CURWOOD: Well, look, okay. Bioinvasions have been happening ever since the wind started blowing, right? I mean, one seed would blow to another spot. What's the problem now? Why so much attention on this issue?

BRIGHT: Well, the rates of invasion are now so far beyond what we would regard as the sort of normal background rate, that for all practical purposes we're looking at a phenomenon that is really qualitatively different from what would occur under a purely natural regime.

CURWOOD: What about those exotic species which are introduced on purpose? I mean, how do you make people aware of the fact that they might well be disrupting their own local ecosystem?

BRIGHT: One very peculiar aspect of this problem is that there are a number of industries that are actually very small in terms of their economic size, but that are having an enormous ecological effect through their role in promoting invasions. And gardening is a good example of this. More than 60%, I believe it is, of this country's -- the worst weeds of natural areas are still being sold and planted by the nursery industry. Purple loosestrife, for example, is a good example of that. Purple loosestrife dominates something like 1.5 million acres of North American wetland, and suppresses the native cover. Basically just converts it to the equivalent of a parking lot in terms of its forage value, you know, for wildlife.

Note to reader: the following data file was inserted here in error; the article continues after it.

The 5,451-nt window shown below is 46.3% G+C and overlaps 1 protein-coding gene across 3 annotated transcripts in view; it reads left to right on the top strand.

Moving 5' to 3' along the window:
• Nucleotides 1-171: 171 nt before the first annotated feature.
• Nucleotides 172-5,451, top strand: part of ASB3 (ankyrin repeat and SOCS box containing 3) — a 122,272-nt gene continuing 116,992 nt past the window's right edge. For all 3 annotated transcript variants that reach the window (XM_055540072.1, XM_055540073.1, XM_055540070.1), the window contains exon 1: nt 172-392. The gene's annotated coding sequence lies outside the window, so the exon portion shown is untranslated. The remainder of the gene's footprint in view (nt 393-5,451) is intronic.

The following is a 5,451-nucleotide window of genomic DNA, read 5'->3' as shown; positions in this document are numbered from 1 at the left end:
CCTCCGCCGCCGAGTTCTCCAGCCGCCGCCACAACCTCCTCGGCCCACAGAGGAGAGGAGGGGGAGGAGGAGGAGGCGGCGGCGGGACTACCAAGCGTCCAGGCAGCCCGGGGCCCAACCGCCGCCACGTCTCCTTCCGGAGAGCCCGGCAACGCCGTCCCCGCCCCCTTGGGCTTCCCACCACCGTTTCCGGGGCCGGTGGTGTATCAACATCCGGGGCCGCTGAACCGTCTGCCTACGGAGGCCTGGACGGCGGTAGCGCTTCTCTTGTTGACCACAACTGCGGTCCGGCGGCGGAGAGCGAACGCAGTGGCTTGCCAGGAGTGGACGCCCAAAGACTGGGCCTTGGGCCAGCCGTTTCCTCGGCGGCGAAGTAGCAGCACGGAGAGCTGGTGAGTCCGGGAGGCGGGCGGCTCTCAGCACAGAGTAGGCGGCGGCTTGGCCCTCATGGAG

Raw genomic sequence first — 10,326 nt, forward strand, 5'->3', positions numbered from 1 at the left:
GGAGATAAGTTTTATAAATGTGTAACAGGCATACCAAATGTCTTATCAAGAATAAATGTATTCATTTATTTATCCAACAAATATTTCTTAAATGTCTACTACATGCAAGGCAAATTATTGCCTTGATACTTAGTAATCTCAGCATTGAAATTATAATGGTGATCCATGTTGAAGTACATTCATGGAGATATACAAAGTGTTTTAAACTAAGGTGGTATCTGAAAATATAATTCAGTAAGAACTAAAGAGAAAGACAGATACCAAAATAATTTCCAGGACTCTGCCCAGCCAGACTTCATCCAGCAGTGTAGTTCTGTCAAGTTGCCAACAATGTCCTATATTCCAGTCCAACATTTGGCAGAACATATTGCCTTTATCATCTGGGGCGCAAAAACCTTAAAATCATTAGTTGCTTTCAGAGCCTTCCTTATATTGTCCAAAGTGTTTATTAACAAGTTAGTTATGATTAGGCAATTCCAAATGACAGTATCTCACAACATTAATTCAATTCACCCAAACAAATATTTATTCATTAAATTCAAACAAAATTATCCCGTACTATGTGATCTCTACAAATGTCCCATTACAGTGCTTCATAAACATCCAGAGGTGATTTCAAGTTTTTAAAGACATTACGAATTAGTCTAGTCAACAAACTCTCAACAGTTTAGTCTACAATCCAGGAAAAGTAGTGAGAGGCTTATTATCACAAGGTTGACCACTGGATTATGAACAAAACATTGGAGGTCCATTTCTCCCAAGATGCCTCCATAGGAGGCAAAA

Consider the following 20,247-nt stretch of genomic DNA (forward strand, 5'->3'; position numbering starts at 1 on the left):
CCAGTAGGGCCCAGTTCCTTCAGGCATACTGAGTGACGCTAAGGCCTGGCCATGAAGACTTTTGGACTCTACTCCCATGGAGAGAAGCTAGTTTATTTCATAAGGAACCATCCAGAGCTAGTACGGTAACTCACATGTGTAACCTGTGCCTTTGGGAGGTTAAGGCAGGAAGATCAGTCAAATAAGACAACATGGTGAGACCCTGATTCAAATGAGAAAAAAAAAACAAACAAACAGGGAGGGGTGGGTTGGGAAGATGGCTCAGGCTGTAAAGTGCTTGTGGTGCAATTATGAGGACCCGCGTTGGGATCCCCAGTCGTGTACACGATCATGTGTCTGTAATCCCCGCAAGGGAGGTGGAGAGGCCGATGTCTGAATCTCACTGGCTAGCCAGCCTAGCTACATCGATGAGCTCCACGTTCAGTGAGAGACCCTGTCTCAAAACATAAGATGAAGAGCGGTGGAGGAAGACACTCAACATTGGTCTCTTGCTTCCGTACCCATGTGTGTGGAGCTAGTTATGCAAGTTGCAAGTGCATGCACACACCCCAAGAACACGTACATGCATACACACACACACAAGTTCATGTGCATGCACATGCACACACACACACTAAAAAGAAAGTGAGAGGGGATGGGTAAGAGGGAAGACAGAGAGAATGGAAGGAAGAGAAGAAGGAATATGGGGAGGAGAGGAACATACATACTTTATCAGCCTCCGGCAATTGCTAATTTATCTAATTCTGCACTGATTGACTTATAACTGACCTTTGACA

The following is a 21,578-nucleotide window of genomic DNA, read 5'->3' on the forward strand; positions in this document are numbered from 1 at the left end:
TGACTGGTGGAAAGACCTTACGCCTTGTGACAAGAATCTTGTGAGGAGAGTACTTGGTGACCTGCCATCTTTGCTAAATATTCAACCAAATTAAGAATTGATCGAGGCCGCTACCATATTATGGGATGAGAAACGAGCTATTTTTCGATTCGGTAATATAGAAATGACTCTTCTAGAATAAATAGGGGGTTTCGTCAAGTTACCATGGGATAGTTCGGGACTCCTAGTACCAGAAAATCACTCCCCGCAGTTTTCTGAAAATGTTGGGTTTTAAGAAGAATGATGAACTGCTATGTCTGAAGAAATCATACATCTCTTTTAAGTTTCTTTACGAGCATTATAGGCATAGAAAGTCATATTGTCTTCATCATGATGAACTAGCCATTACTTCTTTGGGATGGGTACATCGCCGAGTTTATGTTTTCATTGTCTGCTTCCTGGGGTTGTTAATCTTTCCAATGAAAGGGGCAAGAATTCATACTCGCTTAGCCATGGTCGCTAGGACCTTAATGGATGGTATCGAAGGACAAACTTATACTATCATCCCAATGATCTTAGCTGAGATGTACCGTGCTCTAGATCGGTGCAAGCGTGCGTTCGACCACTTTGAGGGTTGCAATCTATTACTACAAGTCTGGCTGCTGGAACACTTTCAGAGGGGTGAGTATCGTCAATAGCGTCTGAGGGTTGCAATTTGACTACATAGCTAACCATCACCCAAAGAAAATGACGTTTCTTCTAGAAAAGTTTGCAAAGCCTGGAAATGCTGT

CURWOOD: Really. It's so pretty, the purple loosestrife is so lovely.

BRIGHT: Yes, it's beautiful. That's -- one of the difficulties of dealing with invasion is that the results aren't necessarily ugly. Some invasions are really very beautiful, and purple loosestrife is a good example of that.

CURWOOD: Okay. So now we know what the problem is and where it's coming from. But how do we deal with this? I mean, what about ordinary individuals?